How do we read the Bible?
And how do we speak well about God?
Those two questions encompass almost everything I write, teach or say. And they are the twin foci of Surprised by Jesus Again: Reading the Bible in Communion with the Saints.
To answer them I draw on the church’s earliest witnesses in its first few centuries, especially Mary of Nazareth, Origen, Augustine and Gregory the Great.
And I draw on folks I know now who are walking around above ground. If you are as nerdy as I am, this will help – I think of myself as a professor of patristics and journalism.
If you’re a civilian or more-normal-person: I listen to saints living and dead for wisdom about God and the world now.
I argue that we must pay attention to the specific God we have: revealed in Christ, moving among us by the Holy Spirit. There is no God in general – God always gifts God’s self to us in mediated ways, through wine, water, word, one another, perhaps especially the enemy.
And there is no neighbour in general: we must know folks around us by name, know their kids’ names, know their worries and delights. Origen convinced me that the depth and care with which we attend to the Bible, and the love and curiosity with which we attend to the neighbour, tend to rise or fall together.
If we pay attention well to God in Scripture we will pay attention well to the face of the other person, and vice-versa. If not . . .
I argue in the book that God is Jewish, Catholic and Pentecostal. Notice the trinitarian pattern: God keeps his promises to his chosen people Israel (Father), God meets us through saints living and dead (Son) and God is alive and working on the edges in ways that disquiet and inspire (Spirit).
I show this by demonstrating how I’ve learned from specific Jewish, Catholic and Pentecostal friends. But this is not really an ecumenical or interreligious claim.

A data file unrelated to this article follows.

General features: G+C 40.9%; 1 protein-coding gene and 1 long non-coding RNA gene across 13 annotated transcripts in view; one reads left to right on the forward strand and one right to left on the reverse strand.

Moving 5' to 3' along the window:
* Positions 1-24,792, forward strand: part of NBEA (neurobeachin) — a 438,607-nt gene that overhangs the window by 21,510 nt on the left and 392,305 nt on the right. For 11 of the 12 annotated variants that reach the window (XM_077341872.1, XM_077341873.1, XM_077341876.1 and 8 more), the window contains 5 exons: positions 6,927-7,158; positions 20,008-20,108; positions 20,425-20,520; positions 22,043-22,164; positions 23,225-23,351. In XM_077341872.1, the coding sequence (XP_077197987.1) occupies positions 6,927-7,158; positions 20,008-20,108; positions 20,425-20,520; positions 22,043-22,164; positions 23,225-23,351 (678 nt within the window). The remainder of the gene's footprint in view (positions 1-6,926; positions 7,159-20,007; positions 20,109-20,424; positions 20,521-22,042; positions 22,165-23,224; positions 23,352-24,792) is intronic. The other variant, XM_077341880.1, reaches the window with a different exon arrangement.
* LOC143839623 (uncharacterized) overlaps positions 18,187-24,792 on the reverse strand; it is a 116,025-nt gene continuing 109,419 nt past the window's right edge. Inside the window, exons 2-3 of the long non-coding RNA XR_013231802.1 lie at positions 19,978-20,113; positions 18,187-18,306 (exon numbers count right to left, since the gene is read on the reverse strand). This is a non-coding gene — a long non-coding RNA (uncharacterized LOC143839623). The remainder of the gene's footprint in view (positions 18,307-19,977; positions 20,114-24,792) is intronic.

It is a claim about God in Christ wedding himself to the particular, keeping promises, making stubborn people like us holy. The drama that takes place when we read is that we are constantly trying to avoid an encounter with the true God. We try to remake God the way we would like.
But God, in Christ, patiently undoes our resistance, and meets us in grace and love. As preachers and teachers of the Bible we enter into Christ’s own reading of his Bible, as he ushers in the coming kingdom through and in spite of us.
And the way he involves us in his saving work of the whole cosmos is through our delight. We notice what delights others. As teachers and preachers, others notice what delights us. Think of the best teacher you had – you were attracted to her delight, right? What delights them won’t necessarily delight us, but we will notice it.
So as teachers we must see that we delight in Christ, and the new creation he is bringing, and the scriptures that attest to him, and all of his weird friends. And we must delight in the intricacies of his world.
It is hard work to expect to be surprised (usually the expectation ruins the surprise). But as we read the Bible well, this is what happens. We don’t expect to see Jesus there. Then, despite our resistance, there he is, drawing us toward himself and others. We’re not surprised by who meets us, that’s clear – it will be God in Christ. We’re surprised by how he does so this time. And we will be changed, transfigured.
My hope is that those who seek to read the Bible will have that vocation renewed through this book. I conclude with some thoughts on the ways discovering Christ in Scripture and Christ in creation intertwine with one another.
Jason Byassee (@jasonbyassee) holds the Butler Chair in Homiletics and Hermeneutics at Vancouver School of Theology. He is also a contributing editor at Christian Century magazine and the author of several books, including Praise Seeking Understanding: Reading the Psalms with Augustine.
Surprised by Jesus Again received many good reviews, including from the likes of Stanley Hauerwas, Mark Noll, Janet Soskice and Fleming Rutledge.
Byassee will speak on his book and related themes with the Newman Association of Vancouver at St. Mark’s College on the UBC campus this Friday (March 13).
This comment is re-posted by permission from the Eerdword site.